Ever since Black Panther was officially announced by Marvel Studios last year, rumors have circulated over who would direct the highly anticipated film. For a long while, you couldn’t hear about Black Panther without hearing the name Ava DuVernay, especially when it was confirmed that Marvel was in talks with her to direct an unspecified film. Of course, we later learned that DuVernay passed on the gig, citing creative differences as her reasoning, taking her out of the rumor mill. Fast forward a few months, things had quieted down a bit on the director front, while Marvel brought in Joe Robert Cole to write the screenplay for the upcoming flick. It was then that it was said that Marvel Studios wouldn’t continue to pursue directors until after a screenplay was done; It’s worth noting that, at this point, it was rumored that Marvel had gone after F. Gary Gray, who was originally in the running to direct Captain America: Civil War, but he’d already signed on for the next Fast & Furious film. But the folks over at Heroic Hollywood seemed to go against what the trades were saying and insisted that Marvel had their eyes on Ryan Coogler, a director that was sure to be on Hollywood’s hot list with his latest film Creed.

While it’s been said that Coogler has passed on directing the project, that didn’t stop Screen Rant from talking to the director about the importance of Marvel Studios hiring a black director on a project as important as Black Panther.

SCREEN RANT: I know there’s been a lot of rumors about you and Marvel’s Black Panther. I don’t want to talk about that because you are focused on [Creed]. But do you think something like a Black Panther movie from Marvel has to have a black director? We’ve seen just like every prominent black director thrown in—Ava [DuVernay], you, anybody who’s had any kind of success in the last few years…

Ryan Coogler: Yeah, I think it’s important. Perspective is so important in art. It’s an important thing. That’s not to say that you can’t work outside yourself. When I was coming up, I made movies about things that were close to me; I made movies about things that weren’t close to me. But I definitely think that it helps when you are close to a subject. Like, I was an athlete for most of my life before I was a filmmaker. And that helped to inform me when writing this script, when directing. Having had those types of experiences helped me inform this process.

A lot of times with great movies, you find some part of the filmmaker’s life informing what they were doing. You look at Marty’s great movies. It’s like, man, you look at Mean Streets, that was his life. That was what he was dealing with. That was what he was coming up with.

If someone said, “What’s Marty Scorsese’s greatest movies,” they’re going to generally be about the Italian American experience. People are going to throw out Goodfellas, they gonna throw out Mean Streets because it was something that was close to him. That’s not say that Departed isn’t a great movie. But the proximity…you could feel the director’s proximity to a movie like Goodfellas a little better because he grew up in that neighborhood. He grew up in Little Italy. That was his world.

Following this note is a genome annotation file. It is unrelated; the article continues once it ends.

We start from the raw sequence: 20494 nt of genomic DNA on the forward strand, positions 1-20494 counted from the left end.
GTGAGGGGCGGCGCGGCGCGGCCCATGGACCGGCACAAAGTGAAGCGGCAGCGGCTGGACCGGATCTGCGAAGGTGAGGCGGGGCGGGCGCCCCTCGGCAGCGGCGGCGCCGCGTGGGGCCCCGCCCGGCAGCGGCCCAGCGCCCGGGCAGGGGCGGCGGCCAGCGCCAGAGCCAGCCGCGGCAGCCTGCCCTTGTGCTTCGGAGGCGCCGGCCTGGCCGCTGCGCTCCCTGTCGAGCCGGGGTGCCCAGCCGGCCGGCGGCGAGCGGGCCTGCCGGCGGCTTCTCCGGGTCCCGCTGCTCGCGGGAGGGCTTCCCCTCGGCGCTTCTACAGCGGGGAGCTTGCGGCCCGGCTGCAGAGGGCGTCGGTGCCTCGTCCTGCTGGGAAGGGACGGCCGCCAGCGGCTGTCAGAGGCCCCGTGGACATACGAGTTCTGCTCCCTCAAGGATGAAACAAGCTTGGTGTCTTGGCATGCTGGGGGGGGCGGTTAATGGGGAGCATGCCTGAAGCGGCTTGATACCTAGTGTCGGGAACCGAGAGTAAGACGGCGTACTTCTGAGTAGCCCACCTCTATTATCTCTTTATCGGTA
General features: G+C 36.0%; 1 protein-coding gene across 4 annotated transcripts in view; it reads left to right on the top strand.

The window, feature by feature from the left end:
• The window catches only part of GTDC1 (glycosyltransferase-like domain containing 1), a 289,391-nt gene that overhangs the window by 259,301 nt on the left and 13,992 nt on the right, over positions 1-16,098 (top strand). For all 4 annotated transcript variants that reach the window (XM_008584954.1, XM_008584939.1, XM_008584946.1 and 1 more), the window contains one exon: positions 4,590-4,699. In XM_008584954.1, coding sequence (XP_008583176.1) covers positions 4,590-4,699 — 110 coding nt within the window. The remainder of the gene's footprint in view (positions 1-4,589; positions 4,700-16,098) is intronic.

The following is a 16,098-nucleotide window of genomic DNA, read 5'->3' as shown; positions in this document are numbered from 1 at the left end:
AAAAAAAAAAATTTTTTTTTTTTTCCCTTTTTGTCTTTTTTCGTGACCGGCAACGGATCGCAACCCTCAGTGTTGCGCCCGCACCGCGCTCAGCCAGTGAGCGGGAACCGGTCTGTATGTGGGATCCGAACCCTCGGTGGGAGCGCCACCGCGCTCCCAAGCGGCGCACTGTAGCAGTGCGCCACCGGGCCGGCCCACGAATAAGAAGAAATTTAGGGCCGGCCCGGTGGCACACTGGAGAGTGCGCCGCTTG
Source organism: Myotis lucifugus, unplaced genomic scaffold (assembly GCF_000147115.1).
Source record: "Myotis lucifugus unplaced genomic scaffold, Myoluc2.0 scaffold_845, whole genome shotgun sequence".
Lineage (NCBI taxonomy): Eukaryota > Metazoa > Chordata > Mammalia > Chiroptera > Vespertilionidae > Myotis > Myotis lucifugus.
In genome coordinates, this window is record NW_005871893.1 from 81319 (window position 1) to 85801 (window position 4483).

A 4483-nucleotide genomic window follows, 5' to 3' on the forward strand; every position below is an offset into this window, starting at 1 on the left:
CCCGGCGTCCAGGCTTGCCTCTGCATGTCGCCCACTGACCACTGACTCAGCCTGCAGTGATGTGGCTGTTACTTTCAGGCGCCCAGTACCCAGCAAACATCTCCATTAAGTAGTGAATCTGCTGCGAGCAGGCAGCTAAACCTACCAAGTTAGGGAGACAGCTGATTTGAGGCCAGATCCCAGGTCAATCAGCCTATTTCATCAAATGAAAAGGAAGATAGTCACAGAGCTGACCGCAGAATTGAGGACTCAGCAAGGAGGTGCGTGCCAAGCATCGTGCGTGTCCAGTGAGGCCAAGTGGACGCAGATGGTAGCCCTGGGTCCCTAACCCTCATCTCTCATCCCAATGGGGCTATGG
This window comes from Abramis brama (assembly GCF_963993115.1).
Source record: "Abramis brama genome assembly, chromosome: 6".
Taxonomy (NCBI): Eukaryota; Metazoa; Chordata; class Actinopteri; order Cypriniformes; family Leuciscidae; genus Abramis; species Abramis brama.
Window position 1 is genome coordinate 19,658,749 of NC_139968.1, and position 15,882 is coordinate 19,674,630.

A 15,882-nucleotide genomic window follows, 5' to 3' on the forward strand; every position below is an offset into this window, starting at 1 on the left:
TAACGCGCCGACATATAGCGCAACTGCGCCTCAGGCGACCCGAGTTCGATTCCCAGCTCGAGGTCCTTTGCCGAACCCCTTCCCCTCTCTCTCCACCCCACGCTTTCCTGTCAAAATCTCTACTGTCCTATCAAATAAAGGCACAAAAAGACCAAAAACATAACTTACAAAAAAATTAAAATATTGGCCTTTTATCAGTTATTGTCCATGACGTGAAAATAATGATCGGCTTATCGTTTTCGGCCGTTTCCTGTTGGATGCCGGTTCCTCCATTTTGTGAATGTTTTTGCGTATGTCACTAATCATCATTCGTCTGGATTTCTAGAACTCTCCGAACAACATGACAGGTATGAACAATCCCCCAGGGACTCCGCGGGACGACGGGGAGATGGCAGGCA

So I think that there is a potential for a greater truth when a filmmaker comes from a particular culture that they’re dealing with. That’s not to say that a filmmaker can’t work outside his or her cultural space. But I do believe that the opportunity for the film to have more nuance will come when you looking at filmmakers that bring a little bit of that from their personal experience.

That’s why I think folks are opinionated about it. But if I was in a position where I’m making a movie about the first woman superhero that’s every going to get released all over the world, I would do everything in my power to find a woman to direct that movie out of the simple fact that I think it will give you a cultural perspective. I don’t think that’s wrong of a studio to do. I think it’s actually responsible. It’s responsible because it’s their job to make the truest, best film.

While Coogler’s words are sure to draw varying reactions out of fans, he does have a point. When it comes to both Captain Marvel and Black Panther, neither of which currently have a director on board, it’s paramount that Marvel Studios understands the importance of these films. And while I understand the “hire the best director” argument to an extent, it’s hard to deny that most of the time, the only people in the running for these gigs are white men. (Of course, Patty Jenkins, who was on board Thor: The Dark World briefly, and Taika Waititi, who will direct Thor: Ragnarok, have been the exceptions.)

Black Panther, which will star Chadwick Boseman as the titular hero, is set to hit movie theaters on February 16th, 2018.

Source: Screen Rant.